As for Lee, I think there was some interesting, if not character development, character enlightenment. I liked seeing Lee not entirely confidant in his new position as Commander. It made sense given he’s closer then ever to living in his father’s shadow, the history of his predecessors, and that he was on his way out of the military prior to the attacks and now facing a hell of a lot of unexpected responsibility. And he’s going to make mistakes. I’ve already seen certain segments of fandom up in arms over his order to, first, destroy the Cylon ship with the rescue team still on board and, then, ask Kara to stay behind to set off the nuke. Clearly, neither decision was an easy one for him. He didn’t make bad calls. Maybe, in the case of his first order, he did rush to judgment. But the one mission that overrides every other mission is saving the remnants of humanity and getting them to earth. He was seeing that in jeopardy. Later, in a rare moment of magnanimousness, Adama tells Lee that neither man made the wrong call onboard Pegasus, but were making decisions they believed they needed to make in order to accomplish their missions. (I only wish Adama would have remembered that during the New Caprica arc when Lee, justifiably, argued they should take the fleet and go.)
In my previous post on Razor I mentioned Adama causing me to holler at my computer screen. My exact words were, “You bastard!” Lee shouldn’t shoulder all the guilt over this botched mission. This whole mess started when Adama let a science team take a viper to research a super nova. I’m trying to figure out how in the midst of fleeing the Cylons and looking for earth Adama felt it was OK to let a team go off on their own to do a little research. Maybe if they had mentioned the super nova was a road sign on the way to earth, I could have bought it, but it was a key plot point coming out of nowhere. But the thing that really pissed me off is that Adama told Lee it was his rescue mission to run and as soon as Lee made a decision that Adama disagreed with, he rescinded Lee’s order and issued his own. He might as well have asked for a knife and taken Lee’s balls right there. Once again we get to see Lee proven wrong and Adama be the hero. If only it ended there. After they restore communications and they come to realize someone has to stay behind to detonate the nuke manually, suddenly, we get “This is your team son, you make the call.” WHAT?! I can see we’ll be going into Season 4 with Adama still being on my s*** list.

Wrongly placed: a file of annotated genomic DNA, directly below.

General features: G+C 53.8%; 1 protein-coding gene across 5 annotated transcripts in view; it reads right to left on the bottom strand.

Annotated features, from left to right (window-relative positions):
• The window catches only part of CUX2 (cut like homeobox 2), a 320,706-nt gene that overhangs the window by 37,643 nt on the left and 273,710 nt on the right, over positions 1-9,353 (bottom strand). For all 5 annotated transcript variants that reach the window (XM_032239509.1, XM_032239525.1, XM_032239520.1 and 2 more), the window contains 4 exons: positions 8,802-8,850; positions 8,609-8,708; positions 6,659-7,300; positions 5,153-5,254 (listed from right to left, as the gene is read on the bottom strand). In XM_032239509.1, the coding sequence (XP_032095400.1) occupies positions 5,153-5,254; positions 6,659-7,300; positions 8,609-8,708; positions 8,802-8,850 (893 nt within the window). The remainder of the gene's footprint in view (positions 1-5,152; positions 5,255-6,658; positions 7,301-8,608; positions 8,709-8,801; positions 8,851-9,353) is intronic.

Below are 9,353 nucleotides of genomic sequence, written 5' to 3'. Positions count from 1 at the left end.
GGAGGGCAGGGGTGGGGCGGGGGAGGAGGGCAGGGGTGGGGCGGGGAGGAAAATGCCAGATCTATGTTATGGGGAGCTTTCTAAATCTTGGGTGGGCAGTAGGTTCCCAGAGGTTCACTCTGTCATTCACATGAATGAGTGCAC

One other thing of note in regards to Lee and Kara, after having put Kara in a position to be killed, I have to wonder if it was, in part, a reason for wanting to stick so close to her in ‘Maelstrom’? It was obvious in that episode that he was trying to protect her as best he could and given his inability to shake off feelings of guilt, responsibility and failure I have to believe he was trying to atone in some way for his actions in here.
As for the prophecy about Kara, little miss “harbinger of death”…Eh. I’m not quite buying it. If not for communications being blocked, supposedly by the Cylons, I’d say it was a clear set-up. Since I have to rule that out, I just believe there is much more to the prophecy. After all, if she was going to lead the human race to their doom, why would the hybrid warn the human race of that? While some Cylons have had a change of heart about humanity, this is The First Hybrid and he hasn’t, to our knowledge, been influenced by outside forces.
Now for some random points:
• I found the intro very odd. If I didn’t know what I was watching I might have thought I had just tuned into a Lifetime film on cutting.
• Kendra seeing Pegasus for the first time reminded me of many an opening shot of the Enterprise in the various Star Trek series and films. Ron’s resume is showing. ;) I also thought the scene where Kendra shoots her own man out of mercy was a take on Picard shooting one of his crewmen before he could become a Borg in First Contact.
• Steve Bacic is apparently as good as his material because he wasn’t bad here.
• The effects were awesome and the scene in which we go inside the old Cylon fighter and hear the pilot say, “By you command”, actually gave me a chill.
• The flashback with Adama was well integrated. I liked how they depicted him as terrified after experiencing shared memories with the hybrid. It seemed a very Lee-like reaction. And with this new bit of history revealed we now can see why, in the mini, he knew Cylons have the ability to look like us.
• Lee and Laura were in a room together! They spoke! Hey, I have to take what I can get. ;)